It’s plausible that I would have gotten into Songs: Ohia from “How to Be Perfect Men (Version)” alone, provided that I didn’t file the vinyl into the deep recesses of one of my shoeboxes-turned-singles-bins after a few spins. But news of Jason Molina’s recent passing placed an uncomfortable urgency on finally hearing his work. Reading the devastated reactions of Molina’s fans and friends prioritized Songs: Ohia and the Magnolia Electric Company above other acts in my listening pile. I can understand the impulse to a certain extent, since these eulogies crystallized how much his work meant to my peers, but there’s something off-putting about wanting to catch up with an artist because they’re no longer with us. That’s the impetus for me finally checking a band out? It doesn’t feel right to use a collective mourning period to determine the best entry points for an artist’s catalog.

But that’s precisely what I did. When friends posted lists of their favorite Molina records, I picked Axxess & Ace, The Lioness, and Magnolia Electric Company as gateways. It didn’t shock me that these albums resonated with me; I may not have gotten into Songs: Ohia in the previous fifteen years, but I certainly knifed through the back catalogs of stylistic kin Will Oldham and Bill Callahan during that time. I immediately felt the presence of Arab Strap members on The Lioness. If I’d found an irritating element, at least I could say “This is why it took me so long to get into these records,” but nothing stuck out. (Not that now would be the best time to say, “And you know what I found out? These records are completely overrated.”) Instead, I’m left wondering why I hadn’t done this earlier.

The best way to extract myself from this hypothetical feedback loop is to imagine the tables turning on this single. What if I’d picked it up as a Jason Molina completist with only a vague familiarity with Rex? (No offense to Rex, but I suspect that’s a more common scenario.) Without the hard stop of Molina’s death weighing on me, I would not feel the same urgency to catch up with Curtis Harvey’s music. Rex would just be another entry in the Magnet-approved, Sebastian-ignored list of 1990s indie rock.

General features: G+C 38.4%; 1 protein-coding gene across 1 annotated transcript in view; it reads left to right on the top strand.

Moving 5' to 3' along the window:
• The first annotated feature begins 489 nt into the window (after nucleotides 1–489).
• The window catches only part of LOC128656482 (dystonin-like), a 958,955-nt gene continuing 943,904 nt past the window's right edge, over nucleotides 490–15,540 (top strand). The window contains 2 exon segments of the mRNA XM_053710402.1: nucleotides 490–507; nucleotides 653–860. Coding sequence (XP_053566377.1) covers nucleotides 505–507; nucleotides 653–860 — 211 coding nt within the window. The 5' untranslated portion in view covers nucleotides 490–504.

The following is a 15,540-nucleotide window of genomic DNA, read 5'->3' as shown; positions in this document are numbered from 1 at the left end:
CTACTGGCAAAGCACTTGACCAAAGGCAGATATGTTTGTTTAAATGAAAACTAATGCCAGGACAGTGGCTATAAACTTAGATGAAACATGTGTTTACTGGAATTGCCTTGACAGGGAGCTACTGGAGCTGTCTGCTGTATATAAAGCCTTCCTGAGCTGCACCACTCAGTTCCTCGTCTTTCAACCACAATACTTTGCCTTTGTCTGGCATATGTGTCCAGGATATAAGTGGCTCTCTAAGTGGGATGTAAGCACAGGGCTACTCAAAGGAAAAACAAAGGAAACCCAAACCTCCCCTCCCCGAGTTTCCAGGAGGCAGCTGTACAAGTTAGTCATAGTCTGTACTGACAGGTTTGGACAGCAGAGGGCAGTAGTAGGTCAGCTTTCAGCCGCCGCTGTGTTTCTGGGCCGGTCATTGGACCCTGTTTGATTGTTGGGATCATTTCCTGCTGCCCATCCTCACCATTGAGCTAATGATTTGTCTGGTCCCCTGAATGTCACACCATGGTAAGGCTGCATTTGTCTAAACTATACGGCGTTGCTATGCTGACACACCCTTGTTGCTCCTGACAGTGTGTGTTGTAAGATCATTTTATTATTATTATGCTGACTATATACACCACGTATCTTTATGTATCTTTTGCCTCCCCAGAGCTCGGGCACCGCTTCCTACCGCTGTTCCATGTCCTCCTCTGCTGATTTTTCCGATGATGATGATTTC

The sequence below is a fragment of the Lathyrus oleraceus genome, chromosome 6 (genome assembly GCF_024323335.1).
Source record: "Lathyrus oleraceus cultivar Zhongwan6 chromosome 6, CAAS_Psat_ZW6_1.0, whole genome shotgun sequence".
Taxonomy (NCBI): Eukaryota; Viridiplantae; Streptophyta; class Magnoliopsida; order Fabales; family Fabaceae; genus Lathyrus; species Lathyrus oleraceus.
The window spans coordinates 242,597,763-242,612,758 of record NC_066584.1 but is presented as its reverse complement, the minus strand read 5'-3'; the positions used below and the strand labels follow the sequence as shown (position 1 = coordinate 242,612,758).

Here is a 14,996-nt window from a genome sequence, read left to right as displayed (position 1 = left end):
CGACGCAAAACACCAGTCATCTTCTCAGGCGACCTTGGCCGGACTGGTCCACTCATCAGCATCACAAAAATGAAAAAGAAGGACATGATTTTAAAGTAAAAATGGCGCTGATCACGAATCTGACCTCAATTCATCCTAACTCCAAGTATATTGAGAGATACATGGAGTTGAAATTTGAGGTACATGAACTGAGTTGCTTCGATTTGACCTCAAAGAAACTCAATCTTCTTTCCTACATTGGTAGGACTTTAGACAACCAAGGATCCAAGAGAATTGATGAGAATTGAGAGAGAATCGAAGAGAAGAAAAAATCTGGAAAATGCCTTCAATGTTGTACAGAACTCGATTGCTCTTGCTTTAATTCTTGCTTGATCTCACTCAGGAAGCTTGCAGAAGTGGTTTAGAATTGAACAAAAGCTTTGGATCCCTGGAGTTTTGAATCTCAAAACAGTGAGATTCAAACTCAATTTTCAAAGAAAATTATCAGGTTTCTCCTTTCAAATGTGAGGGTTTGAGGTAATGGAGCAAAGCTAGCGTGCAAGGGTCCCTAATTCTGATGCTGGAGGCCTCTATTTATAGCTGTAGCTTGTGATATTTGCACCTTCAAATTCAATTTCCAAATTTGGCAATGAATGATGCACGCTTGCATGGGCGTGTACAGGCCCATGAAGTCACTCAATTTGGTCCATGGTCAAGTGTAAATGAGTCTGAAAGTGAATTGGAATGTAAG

The core truth of “I never got into them” is that “them” contains multitudes. If I made a top ten list of my most glaring musical oversights, unintentional or not, Songs: Ohia wouldn’t have made the honorable mentions. I’m equally amazed and skeptical when someone seems to have heard everything, since I don’t understand how anyone would have the time and energy for that gargantuan task. There have always been more bands, there are always more bands, there will always be more bands. All it takes is a look at Spin’s recent top 100 alternative records of the 1960s to confirm my massive blind spots. I feel guilty about not hearing Jason Molina’s music earlier, but if there’s any era of music I’m arguably too familiar with, it’s turn of the millennium independent rock. I’ll catch up on Songs: Ohia after the fact, with my listening colored by Molina’s health troubles and death, but other lacunae will only grow larger in the meantime. If I can ever hope to make significant progress, I’m going to have to pick more spots.